Oh, sweet weekend. How I craved you.
I want to apologize beforehand if this entry is jumbled and poorly-written. I'm quite exhausted from my night out and am just trying to get some thoughts and pictures down before I forget.
Ben and I met our friends for drinks last night at a little hipster bar called "Milk" across the street from the Red Square. It was a gorgeous venue adorned with thick chandeliers and skinny Russian girls smoking thin cigarettes and drinking tiny vodka drinks. Ben and I had just gotten our first paycheck the day before (nothing special--it was for only three days of work, but it still felt good) so we ordered a few more drinks than we probably should have (our bill was obscene), but it was such an awesome time.
Ben's friend Sergei, whom he met in Japan and then spent a lot of time with when he was in Moscow studying abroad, brought along his girlfriend who is a classical piano player and a lovely person. I had such a nice time talking with her and when her two girlfriends joined us around midnight (I told you Russians go out very late), it was even better. I had been really missing hanging out with girls and it was helpful to hear their Russian, as Russian women's accents are much different than their male counterparts. They taught me a few words and gave me some general advice about living in Russia and dealing with Russians.
I felt so happy and so comfortable. Before Ben and I came to Russia, he told me that the main thing he learned from his travels was that everyone, everywhere is going through the same stuff. When I asked him what he meant, he said that any problem I could imagine, any concern, any dream, people around the world were feeling the same things. And it's true. No matter where you grew up or what you wear or how you act, people really aren't all that different. I'm glad the more I get settled into this country, the more I can see that first hand.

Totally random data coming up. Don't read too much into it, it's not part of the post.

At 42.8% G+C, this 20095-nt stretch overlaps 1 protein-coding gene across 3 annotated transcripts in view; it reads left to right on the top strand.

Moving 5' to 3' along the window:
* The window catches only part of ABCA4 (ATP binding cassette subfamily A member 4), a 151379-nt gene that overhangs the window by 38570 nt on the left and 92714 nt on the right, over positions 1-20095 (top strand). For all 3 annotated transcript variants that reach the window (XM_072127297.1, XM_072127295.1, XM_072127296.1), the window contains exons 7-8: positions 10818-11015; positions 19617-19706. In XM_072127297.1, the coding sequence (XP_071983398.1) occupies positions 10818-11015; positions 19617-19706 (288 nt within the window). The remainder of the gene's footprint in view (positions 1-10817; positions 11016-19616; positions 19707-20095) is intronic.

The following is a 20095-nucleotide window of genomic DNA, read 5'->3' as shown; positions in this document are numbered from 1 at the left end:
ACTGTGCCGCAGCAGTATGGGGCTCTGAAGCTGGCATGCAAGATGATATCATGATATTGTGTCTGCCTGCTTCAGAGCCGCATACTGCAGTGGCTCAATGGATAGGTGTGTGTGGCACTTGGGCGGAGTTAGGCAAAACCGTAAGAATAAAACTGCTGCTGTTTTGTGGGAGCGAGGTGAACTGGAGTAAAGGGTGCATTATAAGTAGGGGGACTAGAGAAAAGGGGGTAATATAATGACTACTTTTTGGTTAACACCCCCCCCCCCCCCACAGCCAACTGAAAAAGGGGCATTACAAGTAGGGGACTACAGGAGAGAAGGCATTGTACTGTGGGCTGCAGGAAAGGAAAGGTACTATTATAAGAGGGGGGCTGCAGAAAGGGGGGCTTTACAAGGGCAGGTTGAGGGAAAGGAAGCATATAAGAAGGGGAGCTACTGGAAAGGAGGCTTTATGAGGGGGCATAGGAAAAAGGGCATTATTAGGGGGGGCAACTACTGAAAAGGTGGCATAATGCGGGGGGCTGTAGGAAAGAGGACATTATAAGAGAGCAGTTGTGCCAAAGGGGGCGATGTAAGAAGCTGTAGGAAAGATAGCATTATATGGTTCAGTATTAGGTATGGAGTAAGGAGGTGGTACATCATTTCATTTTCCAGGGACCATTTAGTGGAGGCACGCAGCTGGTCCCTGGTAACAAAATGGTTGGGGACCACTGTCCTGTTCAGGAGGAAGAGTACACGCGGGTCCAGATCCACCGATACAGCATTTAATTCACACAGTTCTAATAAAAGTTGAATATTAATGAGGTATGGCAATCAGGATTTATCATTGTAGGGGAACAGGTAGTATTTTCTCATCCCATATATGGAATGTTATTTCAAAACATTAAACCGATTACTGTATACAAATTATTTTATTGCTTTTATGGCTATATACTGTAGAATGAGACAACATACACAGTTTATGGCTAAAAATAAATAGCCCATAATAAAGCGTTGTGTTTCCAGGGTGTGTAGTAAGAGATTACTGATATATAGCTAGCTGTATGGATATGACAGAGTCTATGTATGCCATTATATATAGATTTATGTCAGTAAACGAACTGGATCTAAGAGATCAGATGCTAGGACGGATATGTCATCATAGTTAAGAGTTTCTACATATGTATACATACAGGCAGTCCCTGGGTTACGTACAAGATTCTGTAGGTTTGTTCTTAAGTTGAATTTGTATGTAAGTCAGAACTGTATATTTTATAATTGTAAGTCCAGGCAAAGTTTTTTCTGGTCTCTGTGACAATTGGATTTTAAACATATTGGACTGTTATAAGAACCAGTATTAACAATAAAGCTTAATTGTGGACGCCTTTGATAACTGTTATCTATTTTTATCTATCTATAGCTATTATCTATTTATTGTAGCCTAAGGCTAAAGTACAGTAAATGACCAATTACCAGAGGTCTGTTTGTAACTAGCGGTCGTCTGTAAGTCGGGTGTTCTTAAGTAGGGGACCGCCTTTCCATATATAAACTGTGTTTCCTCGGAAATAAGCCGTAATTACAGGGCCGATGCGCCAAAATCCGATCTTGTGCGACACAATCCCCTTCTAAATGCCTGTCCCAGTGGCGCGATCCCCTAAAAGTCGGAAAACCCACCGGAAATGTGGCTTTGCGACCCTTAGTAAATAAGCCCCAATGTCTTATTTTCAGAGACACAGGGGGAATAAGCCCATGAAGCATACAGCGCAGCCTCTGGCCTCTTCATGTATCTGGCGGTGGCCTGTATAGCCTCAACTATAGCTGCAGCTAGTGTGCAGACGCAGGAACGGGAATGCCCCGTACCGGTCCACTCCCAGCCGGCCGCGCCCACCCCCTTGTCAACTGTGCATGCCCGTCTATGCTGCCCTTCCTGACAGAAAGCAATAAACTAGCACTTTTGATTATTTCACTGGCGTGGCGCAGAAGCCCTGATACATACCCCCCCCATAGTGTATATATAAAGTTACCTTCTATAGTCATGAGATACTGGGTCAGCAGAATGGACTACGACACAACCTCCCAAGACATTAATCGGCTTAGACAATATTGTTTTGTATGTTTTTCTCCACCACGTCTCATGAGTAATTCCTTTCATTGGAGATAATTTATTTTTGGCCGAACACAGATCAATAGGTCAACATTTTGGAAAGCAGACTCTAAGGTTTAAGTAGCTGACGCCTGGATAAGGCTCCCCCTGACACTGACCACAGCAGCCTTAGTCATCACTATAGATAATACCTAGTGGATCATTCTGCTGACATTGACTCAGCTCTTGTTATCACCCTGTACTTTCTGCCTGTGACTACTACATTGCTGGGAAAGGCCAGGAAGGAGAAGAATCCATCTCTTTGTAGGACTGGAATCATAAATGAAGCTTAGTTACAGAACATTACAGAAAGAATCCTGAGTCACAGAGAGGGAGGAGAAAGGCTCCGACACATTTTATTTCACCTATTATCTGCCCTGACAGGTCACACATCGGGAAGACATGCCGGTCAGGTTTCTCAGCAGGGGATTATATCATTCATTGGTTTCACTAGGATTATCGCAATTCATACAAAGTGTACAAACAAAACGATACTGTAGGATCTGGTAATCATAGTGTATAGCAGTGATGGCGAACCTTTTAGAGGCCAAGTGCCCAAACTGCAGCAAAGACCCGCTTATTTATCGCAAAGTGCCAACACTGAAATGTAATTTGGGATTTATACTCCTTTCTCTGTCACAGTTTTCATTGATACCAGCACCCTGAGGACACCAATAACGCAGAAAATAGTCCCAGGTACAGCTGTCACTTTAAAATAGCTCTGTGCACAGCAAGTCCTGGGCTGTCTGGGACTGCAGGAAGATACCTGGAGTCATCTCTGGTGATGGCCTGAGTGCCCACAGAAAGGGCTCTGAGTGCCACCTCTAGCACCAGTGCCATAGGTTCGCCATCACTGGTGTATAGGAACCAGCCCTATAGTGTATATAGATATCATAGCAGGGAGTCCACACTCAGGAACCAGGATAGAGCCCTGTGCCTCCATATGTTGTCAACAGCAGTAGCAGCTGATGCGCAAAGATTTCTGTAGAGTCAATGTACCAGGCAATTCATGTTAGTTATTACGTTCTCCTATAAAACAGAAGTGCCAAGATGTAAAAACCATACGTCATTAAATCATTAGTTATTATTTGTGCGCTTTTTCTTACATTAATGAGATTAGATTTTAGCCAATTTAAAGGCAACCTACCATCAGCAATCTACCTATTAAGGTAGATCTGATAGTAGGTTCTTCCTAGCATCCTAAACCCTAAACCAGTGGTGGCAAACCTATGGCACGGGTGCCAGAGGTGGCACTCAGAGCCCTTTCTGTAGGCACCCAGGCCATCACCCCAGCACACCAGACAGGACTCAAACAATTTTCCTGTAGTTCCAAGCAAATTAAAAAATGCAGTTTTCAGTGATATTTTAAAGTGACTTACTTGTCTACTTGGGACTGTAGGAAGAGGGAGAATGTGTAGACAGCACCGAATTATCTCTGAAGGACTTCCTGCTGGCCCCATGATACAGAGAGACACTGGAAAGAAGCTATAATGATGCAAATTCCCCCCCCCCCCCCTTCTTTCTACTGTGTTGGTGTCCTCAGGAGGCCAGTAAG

I do wish I could have taken more pictures of this amazing bar, but like always, some Russian woman came and yelled at me to put my camera away. I don't know what it is about Russia, but you can't photograph anything. Sometimes they let you, but you have to pay first. It's incredibly frustrating, and I probably wouldn't listen, but Russians can be quite intimidating. So sneaky iPhone pictures will have to do.
|Sergei and his girlfriend, Masha|
After we left Moloko (which was a milk shop during the Soviet Union), we went to Sergei's favorite bar (it's kind of punky-hipster, divish) and had some cheap beers and garlic bread dipped in bleu cheese. At the second bar, which I had been to before, they played an interesting variety of music (AC/DC, Jon Bon Jovi, The Meat Puppets, Michael Jackson...) everyone sits at tables very close to one another and smokes lots and lots of cigarettes. They have only one TV-a large projector in the back of the room- that constantly plays a television channel featuring the most bizarre Japanesse game shows. Have you ever seen any? They're so bizarre.
Anyway, the night was wrapped up with good conversations and good beer. And a gypsy cab for 300 rubles that made me feel very sick to my stomach. But otherwise, I felt very thankful for another chance to explore Moscow and make it feel even more like a home.